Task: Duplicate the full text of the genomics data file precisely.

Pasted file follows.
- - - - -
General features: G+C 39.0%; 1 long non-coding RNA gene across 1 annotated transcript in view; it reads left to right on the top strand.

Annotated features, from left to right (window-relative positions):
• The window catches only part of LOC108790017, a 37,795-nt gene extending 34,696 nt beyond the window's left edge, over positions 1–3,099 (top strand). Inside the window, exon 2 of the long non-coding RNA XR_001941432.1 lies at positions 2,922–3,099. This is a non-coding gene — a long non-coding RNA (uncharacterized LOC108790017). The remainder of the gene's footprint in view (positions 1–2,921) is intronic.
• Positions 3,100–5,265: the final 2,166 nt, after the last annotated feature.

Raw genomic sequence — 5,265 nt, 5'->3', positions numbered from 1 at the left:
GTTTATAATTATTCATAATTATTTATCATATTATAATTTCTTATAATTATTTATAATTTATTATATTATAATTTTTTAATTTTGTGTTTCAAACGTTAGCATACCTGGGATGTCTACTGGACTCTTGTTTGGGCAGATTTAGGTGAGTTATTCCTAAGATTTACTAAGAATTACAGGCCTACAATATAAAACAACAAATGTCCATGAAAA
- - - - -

General features: G+C 39.0%; 1 long non-coding RNA gene across 1 annotated transcript in view; it reads left to right on the top strand.

Annotated features, from left to right (window-relative positions):
• The window catches only part of LOC108790017, a 37,795-nt gene extending 34,696 nt beyond the window's left edge, over positions 1–3,099 (top strand). Inside the window, exon 2 of the long non-coding RNA XR_001941432.1 lies at positions 2,922–3,099. This is a non-coding gene — a long non-coding RNA (uncharacterized LOC108790017). The remainder of the gene's footprint in view (positions 1–2,921) is intronic.
• Positions 3,100–5,265: the final 2,166 nt, after the last annotated feature.

Raw genomic sequence — 5,265 nt, 5'->3', positions numbered from 1 at the left:
GTTTATAATTATTCATAATTATTTATCATATTATAATTTCTTATAATTATTTATAATTTATTATATTATAATTTTTTAATTTTGTGTTTCAAACGTTAGCATACCTGGGATGTCTACTGGACTCTTGTTTGGGCAGATTTAGGTGAGTTATTCCTAAGATTTACTAAGAATTACAGGCCTACAATATAAAACAACAAATGTCCATGAAAA